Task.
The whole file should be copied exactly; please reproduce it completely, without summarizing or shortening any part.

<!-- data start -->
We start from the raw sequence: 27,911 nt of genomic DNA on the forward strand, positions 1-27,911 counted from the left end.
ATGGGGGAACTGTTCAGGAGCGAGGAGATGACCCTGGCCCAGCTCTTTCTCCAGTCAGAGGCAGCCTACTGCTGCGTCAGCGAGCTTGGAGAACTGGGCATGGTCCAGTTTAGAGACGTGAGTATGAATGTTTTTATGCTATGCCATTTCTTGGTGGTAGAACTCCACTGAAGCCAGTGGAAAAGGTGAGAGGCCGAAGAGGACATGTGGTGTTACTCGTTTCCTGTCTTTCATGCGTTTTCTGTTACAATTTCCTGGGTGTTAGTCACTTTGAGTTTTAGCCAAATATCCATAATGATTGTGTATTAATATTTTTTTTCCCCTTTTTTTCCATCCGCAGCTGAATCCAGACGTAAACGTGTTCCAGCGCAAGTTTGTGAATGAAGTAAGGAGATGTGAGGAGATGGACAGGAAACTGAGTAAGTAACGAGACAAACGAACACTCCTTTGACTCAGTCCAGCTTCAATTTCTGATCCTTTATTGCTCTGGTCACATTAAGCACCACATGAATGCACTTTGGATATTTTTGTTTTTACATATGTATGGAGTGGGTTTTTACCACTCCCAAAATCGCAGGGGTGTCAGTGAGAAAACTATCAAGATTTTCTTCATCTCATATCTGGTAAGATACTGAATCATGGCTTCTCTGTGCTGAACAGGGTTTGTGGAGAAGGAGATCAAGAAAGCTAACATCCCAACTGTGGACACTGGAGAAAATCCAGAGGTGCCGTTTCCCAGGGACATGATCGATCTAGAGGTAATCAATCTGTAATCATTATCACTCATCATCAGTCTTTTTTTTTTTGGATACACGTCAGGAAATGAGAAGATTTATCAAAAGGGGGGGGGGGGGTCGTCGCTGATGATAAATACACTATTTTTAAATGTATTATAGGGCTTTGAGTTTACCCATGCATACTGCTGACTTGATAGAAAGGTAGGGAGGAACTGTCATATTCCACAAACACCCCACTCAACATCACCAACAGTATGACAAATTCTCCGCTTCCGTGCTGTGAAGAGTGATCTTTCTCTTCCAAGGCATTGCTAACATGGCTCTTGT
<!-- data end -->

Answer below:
We start from the raw sequence: 27,911 nt of genomic DNA on the forward strand, positions 1-27,911 counted from the left end.
ATGGGGGAACTGTTCAGGAGCGAGGAGATGACCCTGGCCCAGCTCTTTCTCCAGTCAGAGGCAGCCTACTGCTGCGTCAGCGAGCTTGGAGAACTGGGCATGGTCCAGTTTAGAGACGTGAGTATGAATGTTTTTATGCTATGCCATTTCTTGGTGGTAGAACTCCACTGAAGCCAGTGGAAAAGGTGAGAGGCCGAAGAGGACATGTGGTGTTACTCGTTTCCTGTCTTTCATGCGTTTTCTGTTACAATTTCCTGGGTGTTAGTCACTTTGAGTTTTAGCCAAATATCCATAATGATTGTGTATTAATATTTTTTTTCCCCTTTTTTTCCATCCGCAGCTGAATCCAGACGTAAACGTGTTCCAGCGCAAGTTTGTGAATGAAGTAAGGAGATGTGAGGAGATGGACAGGAAACTGAGTAAGTAACGAGACAAACGAACACTCCTTTGACTCAGTCCAGCTTCAATTTCTGATCCTTTATTGCTCTGGTCACATTAAGCACCACATGAATGCACTTTGGATATTTTTGTTTTTACATATGTATGGAGTGGGTTTTTACCACTCCCAAAATCGCAGGGGTGTCAGTGAGAAAACTATCAAGATTTTCTTCATCTCATATCTGGTAAGATACTGAATCATGGCTTCTCTGTGCTGAACAGGGTTTGTGGAGAAGGAGATCAAGAAAGCTAACATCCCAACTGTGGACACTGGAGAAAATCCAGAGGTGCCGTTTCCCAGGGACATGATCGATCTAGAGGTAATCAATCTGTAATCATTATCACTCATCATCAGTCTTTTTTTTTTTGGATACACGTCAGGAAATGAGAAGATTTATCAAAAGGGGGGGGGGGGGTCGTCGCTGATGATAAATACACTATTTTTAAATGTATTATAGGGCTTTGAGTTTACCCATGCATACTGCTGACTTGATAGAAAGGTAGGGAGGAACTGTCATATTCCACAAACACCCCACTCAACATCACCAACAGTATGACAAATTCTCCGCTTCCGTGCTGTGAAGAGTGATCTTTCTCTTCCAAGGCATTGCTAACATGGCTCTTGT